**(COC).**Comparison of hybrid and all algorithms on all parameters used for the solution for another function.

Summary for Comparison of Methods for | |||||||||
---|---|---|---|---|---|---|---|---|---|

Function 0.7*x^{5} − 8*x^{4} + 44*x^{3} − 90*x^{2} + 82*x − 25, Initial Value 00 | |||||||||

Max Iterations = 100 | Error tolerance = 0.0000001000 | ||||||||

Method | Order | nofe | NIters | NOFE | COC | EFF | Root | |x_{n} − x_{n−1}| | Function Value |

MN_R | 2 | 2 | 6 | 12 | 2.01 | 1.414214 | 0.579409 | 1 × 10^{−7} | 0 |

MNIS | 6 | 4 | 11 | 44 | 1 | 1.565085 | 0.579409 | 1.5 × 10^{−8} | −9.9 × 10^{−8} |

MKA | 4 | 3 | 13 | 39 | 1 | 1.587401 | 0.579409 | 1.2 × 10^{−8} | −7.9 × 10^{−8} |

MSG | 6 | 4 | 3 | 12 | 5.79 | 1.565085 | 0.579409 | 9.5 × 10^{−8} | 0 |

FCTSC | 6 | 6 | 2 | 12 | 5.79 | 1.348006 | 0.579409 | 7.9 × 10^{−8} | −7.9 × 10^{−8} |

MGDB | 6 | 4 | 3 | 12 | 5.79 | 1.565085 | 0.579409 | 1.1 × 10^{−8} | 0 |

MOJmis | 2 | 3 | 4 | 12 | 2.94 | 1.259921 | 0.579409 | 7.83 × 10^{−7} | 0 |

MWFhm3 | 6 | 5 | 2 | 10 | 2.94 | 1.430969 | 0.579409 | 0 | 0 |

MJKs | 3 | 4 | 4 | 16 | 2.93 | 1.316074 | 0.579409 | 1.16 × 10^{−6} | 0 |

MJKhs | 3 | 4 | 4 | 16 | 2.96 | 1.316074 | 0.579409 | 1.02 × 10^{−7} | 0 |

NHAL | 3 | 3 | 4 | 12 | 3.01 | 1.44225 | 0.579409 | 1.6 × 10^{−8} | 0 |

Hybridn | 4 | 3 | 2 | 6 | 6.76 | 1.587401 | 0.579409 | 0 | 0 |

**Table 5.**

**All Parameters highlighting**efficiency index

**(EFF).**Comparison of hybrid and all algorithms on all parameters used for the solution for another different function.

Summary for Comparison of Methods for | |||||||||
---|---|---|---|---|---|---|---|---|---|

Function x^{3} + log(x), Initial value 0.100 | |||||||||

Max Iterations = 100 | Error tolerance = 0.0000001000 | ||||||||

Method | Order | nofe | NIters | NOFE | COC | EFF | Root | |x_{n} − x_{n−1}| | FunctionValue |

MN_R | 2 | 2 | 5 | 10 | 1.94 | 1.4142 | 0.704709 | 3.57 × 10^{−7} | 0 |

MNIS | 6 | 4 | 15 | 60 | 1 | 1.5651 | 0.036264 | 4.7 × 10^{−8} | 2.9 × 10^{−8} |

MKA | 4 | 3 | 13 | 39 | 1 | 1.5874 | 0.704709 | 6 × 10^{−8} | −0.00000007 |

MSG | 6 | 4 | 7 | 28 | 6.62 | 1.5651 | 0.036264 | 3.53 × 10^{−7} | 0 |

FCTSC | 6 | 6 | 2 | 12 | 6.62 | 1.3480 | 0.704709 | 0 | 0 |

MGDB | 6 | 4 | 8 | 32 | 3.22 | 1.5651 | 0.704709 | 0.059996 | 5 × 10^{−9} |

MOJmis | 2 | 3 | 3 | 9 | 4.59 | 1.2599 | 0.704709 | 0.00025 | 0 |

MWFhm3 | 6 | 5 | 2 | 10 | 5.79 | 1.4310 | 0.704709 | 0 | 0 |

MJKs | 3 | 4 | 3 | 12 | 6.34 | 1.3161 | 0.704709 | 0.000155 | 0 |

MJKhs | 3 | 4 | 3 | 12 | 5.71 | 1.3161 | 0.704709 | 8.56 × 10^{−5} | 0 |

NHAL | 3 | 3 | 9 | 27 | 3.04 | 1.4422 | 0.704709 | 0 | 0 |

Hybridn | 4 | 3 | 2 | 6 | 6.87 | 1.5874 | 0.704709 | 0 | 0 |

## 6. Conclusions

## Funding

## Institutional Review Board Statement

## Informed Consent Statement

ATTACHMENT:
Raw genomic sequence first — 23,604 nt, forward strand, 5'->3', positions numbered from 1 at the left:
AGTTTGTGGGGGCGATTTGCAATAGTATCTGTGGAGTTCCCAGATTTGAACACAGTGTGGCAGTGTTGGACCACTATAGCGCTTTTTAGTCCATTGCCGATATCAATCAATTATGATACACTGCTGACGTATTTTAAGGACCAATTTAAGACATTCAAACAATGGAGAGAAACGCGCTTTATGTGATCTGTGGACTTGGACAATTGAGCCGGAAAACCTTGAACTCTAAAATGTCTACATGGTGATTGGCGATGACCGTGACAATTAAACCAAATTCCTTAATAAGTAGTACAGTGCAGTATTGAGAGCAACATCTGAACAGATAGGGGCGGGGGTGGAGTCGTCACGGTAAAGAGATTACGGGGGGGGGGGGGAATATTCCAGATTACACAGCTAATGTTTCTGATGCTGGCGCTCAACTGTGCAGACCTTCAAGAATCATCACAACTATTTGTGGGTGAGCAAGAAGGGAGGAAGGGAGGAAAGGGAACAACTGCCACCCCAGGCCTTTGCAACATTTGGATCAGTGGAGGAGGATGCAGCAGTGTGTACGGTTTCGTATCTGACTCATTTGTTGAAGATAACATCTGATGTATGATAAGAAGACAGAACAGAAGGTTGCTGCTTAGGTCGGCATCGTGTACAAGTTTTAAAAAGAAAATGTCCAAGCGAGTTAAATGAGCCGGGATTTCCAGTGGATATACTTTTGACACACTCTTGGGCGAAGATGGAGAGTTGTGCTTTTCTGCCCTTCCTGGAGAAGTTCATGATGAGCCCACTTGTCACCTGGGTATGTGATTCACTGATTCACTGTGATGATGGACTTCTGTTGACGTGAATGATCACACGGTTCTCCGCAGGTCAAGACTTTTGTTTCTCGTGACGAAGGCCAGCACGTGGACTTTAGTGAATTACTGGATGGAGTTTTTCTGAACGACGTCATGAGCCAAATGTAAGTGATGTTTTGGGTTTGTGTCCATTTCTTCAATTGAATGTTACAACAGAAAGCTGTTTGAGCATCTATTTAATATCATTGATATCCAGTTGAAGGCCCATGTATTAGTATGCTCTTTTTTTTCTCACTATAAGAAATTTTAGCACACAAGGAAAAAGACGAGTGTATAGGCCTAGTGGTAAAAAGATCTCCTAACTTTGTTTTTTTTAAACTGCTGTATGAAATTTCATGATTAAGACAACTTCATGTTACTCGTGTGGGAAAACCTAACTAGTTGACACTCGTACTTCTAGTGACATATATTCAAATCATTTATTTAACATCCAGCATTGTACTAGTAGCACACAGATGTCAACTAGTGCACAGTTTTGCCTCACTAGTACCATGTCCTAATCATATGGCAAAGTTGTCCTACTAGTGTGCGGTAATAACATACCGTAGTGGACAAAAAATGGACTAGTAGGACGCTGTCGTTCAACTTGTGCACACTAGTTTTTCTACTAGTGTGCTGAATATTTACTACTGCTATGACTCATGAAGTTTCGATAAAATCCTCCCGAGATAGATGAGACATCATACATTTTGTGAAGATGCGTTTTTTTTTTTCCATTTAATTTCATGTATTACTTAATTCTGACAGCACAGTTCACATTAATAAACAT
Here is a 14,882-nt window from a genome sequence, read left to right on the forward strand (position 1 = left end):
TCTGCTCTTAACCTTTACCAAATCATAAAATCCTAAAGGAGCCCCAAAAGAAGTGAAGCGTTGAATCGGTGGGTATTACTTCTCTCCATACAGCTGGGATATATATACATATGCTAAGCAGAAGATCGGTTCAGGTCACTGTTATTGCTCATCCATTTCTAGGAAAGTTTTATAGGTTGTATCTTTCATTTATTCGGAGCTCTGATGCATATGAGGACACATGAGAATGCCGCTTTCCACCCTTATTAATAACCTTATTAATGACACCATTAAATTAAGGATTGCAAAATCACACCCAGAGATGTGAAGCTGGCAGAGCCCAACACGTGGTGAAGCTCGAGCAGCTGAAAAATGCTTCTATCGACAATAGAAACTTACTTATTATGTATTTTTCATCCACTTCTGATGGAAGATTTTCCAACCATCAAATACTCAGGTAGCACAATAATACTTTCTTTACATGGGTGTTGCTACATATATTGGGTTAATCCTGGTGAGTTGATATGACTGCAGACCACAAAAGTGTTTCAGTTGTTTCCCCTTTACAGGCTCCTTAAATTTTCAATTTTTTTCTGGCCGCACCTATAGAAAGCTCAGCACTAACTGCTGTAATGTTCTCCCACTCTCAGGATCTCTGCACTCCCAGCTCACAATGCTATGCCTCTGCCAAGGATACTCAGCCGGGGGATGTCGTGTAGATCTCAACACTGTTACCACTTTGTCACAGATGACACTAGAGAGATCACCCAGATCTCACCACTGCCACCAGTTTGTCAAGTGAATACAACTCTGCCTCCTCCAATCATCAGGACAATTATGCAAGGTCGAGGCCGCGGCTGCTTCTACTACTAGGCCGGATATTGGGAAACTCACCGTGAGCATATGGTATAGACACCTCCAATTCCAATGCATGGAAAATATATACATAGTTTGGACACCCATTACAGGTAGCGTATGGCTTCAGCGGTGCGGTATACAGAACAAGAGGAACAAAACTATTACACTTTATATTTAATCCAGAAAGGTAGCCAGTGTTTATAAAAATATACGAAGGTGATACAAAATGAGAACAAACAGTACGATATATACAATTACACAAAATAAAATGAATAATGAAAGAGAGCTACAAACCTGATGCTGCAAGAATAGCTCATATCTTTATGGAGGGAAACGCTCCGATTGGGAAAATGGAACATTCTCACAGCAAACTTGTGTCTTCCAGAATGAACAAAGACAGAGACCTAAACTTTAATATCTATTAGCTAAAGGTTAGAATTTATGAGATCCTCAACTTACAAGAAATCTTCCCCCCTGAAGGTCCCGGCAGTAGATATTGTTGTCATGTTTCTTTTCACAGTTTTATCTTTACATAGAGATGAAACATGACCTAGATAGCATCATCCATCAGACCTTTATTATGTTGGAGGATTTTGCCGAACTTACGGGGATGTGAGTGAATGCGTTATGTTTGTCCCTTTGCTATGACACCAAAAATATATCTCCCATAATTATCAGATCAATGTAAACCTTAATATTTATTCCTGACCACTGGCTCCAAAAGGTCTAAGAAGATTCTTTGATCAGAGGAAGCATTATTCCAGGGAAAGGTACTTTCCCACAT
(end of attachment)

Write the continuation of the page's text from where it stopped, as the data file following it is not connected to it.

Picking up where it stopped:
## Data Availability Statement

## Conflicts of Interest

## Appendix A

**In Summary, we have**

**Algorithm**(Oghovese–John)

_{0}be given, Newton–Raphson approximation iterates become

_{0}= v

_{0}= x

_{0}.

_{n,}u

_{n}, v

_{n}are known from

_{0}= x

_{0}− $\frac{\mathrm{f}({\mathrm{x}}_{0})}{{f}^{\prime}({\mathrm{x}}_{0})}$

_{0}= u

_{0}− $\frac{\mathrm{f}({\mathrm{u}}_{0})}{{f}^{\prime}({\mathrm{u}}_{0})}$

_{n+1}instead of x

_{n+1}$\cong $ x

_{n}− $\frac{\mathrm{f}({\mathrm{x}}_{\mathrm{n}})}{{\mathrm{f}}^{\prime}({\mathrm{x}}_{\mathrm{n}})}$

_{n+1}is acceptable using

_{n+1}$-$ x

_{n}|+|f(x

_{n+1})|) < $\epsilon $ or maxIteration reached

## Appendix B

f | the function |

a, xl | lower value bracket |

b, xu | upper value bracket |

es | error stopping critia |

imax | upper bound on the number of iterations |

iter | the number of iterations |

root | approxmate final root |

roots | approxmate iterated rootss |

ea | error at each iteration |

bl | lower value brack at each iteration |

br | upper value brack at each iteration |

**for**bisection,

**false**position and

**for**newtons methods for evaluation with additional documention is standard call to keep the hybrid code simple

**if**f(a)*f(b) > 0 %

**if**guesses

**do**not bracket

**for**Bisection,False Postion methods

**return**

**for**i = 1:imax

**false**position predicted point

**if**(abs(f(rootb)) < abs(f(rootse)))

**else**

**if**(abs(f(rootn)) < min(abs(f(xl)), abs(f(xu))))

**if**(f(rootn)*f(xu) < 0))

**if**(xl < rootn) && (xu > rootn)

**else**

**if**(xl < rootn) && (xu > rootn)

**for**documentation

**if**ea(i) < es

**break**;

**for**next iteration

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**Figure 1.**(

**a**) Convex function concave up, left endpoint fixed. (

**b**) Convex function concave up, right endpoint fixed. (

**c**) Convex function concave down, left endpoint fixed. (

**d**) Convex function concave down, right endpoint fixed.

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**MDPI and ACS Style**

Sabharwal, C.L.
An Iterative Hybrid Algorithm for Roots of Non-Linear Equations. *Eng* **2021**, *2*, 80-98.
https://doi.org/10.3390/eng2010007

**AMA Style**

Sabharwal CL.
An Iterative Hybrid Algorithm for Roots of Non-Linear Equations. *Eng*. 2021; 2(1):80-98.
https://doi.org/10.3390/eng2010007

**Chicago/Turabian Style**

Sabharwal, Chaman Lal.
2021. "An Iterative Hybrid Algorithm for Roots of Non-Linear Equations" *Eng* 2, no. 1: 80-98.
https://doi.org/10.3390/eng2010007